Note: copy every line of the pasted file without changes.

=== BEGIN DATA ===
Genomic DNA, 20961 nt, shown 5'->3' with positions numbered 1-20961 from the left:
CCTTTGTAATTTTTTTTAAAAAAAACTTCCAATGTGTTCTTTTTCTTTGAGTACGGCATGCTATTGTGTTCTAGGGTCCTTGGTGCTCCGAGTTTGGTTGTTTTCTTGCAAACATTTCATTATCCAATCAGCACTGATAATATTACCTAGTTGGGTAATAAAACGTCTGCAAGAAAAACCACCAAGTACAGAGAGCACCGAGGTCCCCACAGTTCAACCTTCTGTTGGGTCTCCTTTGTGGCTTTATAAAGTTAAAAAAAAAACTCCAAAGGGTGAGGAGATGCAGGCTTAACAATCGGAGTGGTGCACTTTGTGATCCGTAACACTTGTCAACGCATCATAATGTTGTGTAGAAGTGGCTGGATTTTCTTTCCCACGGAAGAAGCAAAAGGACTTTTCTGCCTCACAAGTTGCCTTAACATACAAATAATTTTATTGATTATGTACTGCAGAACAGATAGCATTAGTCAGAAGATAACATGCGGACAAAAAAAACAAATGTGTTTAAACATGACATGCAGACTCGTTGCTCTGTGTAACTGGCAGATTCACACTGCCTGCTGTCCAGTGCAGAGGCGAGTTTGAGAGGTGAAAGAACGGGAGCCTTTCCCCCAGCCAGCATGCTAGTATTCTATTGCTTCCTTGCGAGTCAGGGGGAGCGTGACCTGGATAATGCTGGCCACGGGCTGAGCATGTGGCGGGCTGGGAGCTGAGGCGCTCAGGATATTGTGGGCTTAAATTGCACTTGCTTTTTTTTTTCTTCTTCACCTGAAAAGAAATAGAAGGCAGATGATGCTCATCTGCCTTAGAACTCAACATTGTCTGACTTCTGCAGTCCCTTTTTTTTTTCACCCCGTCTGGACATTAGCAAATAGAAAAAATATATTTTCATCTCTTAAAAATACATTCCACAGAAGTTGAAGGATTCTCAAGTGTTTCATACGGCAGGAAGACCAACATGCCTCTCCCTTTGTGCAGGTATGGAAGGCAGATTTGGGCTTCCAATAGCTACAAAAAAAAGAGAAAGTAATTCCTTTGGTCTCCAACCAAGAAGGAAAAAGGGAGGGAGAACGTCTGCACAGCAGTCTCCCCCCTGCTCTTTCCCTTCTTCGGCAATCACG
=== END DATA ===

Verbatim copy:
Genomic DNA, 20961 nt, shown 5'->3' with positions numbered 1-20961 from the left:
CCTTTGTAATTTTTTTTAAAAAAAACTTCCAATGTGTTCTTTTTCTTTGAGTACGGCATGCTATTGTGTTCTAGGGTCCTTGGTGCTCCGAGTTTGGTTGTTTTCTTGCAAACATTTCATTATCCAATCAGCACTGATAATATTACCTAGTTGGGTAATAAAACGTCTGCAAGAAAAACCACCAAGTACAGAGAGCACCGAGGTCCCCACAGTTCAACCTTCTGTTGGGTCTCCTTTGTGGCTTTATAAAGTTAAAAAAAAAACTCCAAAGGGTGAGGAGATGCAGGCTTAACAATCGGAGTGGTGCACTTTGTGATCCGTAACACTTGTCAACGCATCATAATGTTGTGTAGAAGTGGCTGGATTTTCTTTCCCACGGAAGAAGCAAAAGGACTTTTCTGCCTCACAAGTTGCCTTAACATACAAATAATTTTATTGATTATGTACTGCAGAACAGATAGCATTAGTCAGAAGATAACATGCGGACAAAAAAAACAAATGTGTTTAAACATGACATGCAGACTCGTTGCTCTGTGTAACTGGCAGATTCACACTGCCTGCTGTCCAGTGCAGAGGCGAGTTTGAGAGGTGAAAGAACGGGAGCCTTTCCCCCAGCCAGCATGCTAGTATTCTATTGCTTCCTTGCGAGTCAGGGGGAGCGTGACCTGGATAATGCTGGCCACGGGCTGAGCATGTGGCGGGCTGGGAGCTGAGGCGCTCAGGATATTGTGGGCTTAAATTGCACTTGCTTTTTTTTTTCTTCTTCACCTGAAAAGAAATAGAAGGCAGATGATGCTCATCTGCCTTAGAACTCAACATTGTCTGACTTCTGCAGTCCCTTTTTTTTTTCACCCCGTCTGGACATTAGCAAATAGAAAAAATATATTTTCATCTCTTAAAAATACATTCCACAGAAGTTGAAGGATTCTCAAGTGTTTCATACGGCAGGAAGACCAACATGCCTCTCCCTTTGTGCAGGTATGGAAGGCAGATTTGGGCTTCCAATAGCTACAAAAAAAAGAGAAAGTAATTCCTTTGGTCTCCAACCAAGAAGGAAAAAGGGAGGGAGAACGTCTGCACAGCAGTCTCCCCCCTGCTCTTTCCCTTCTTCGGCAATCACG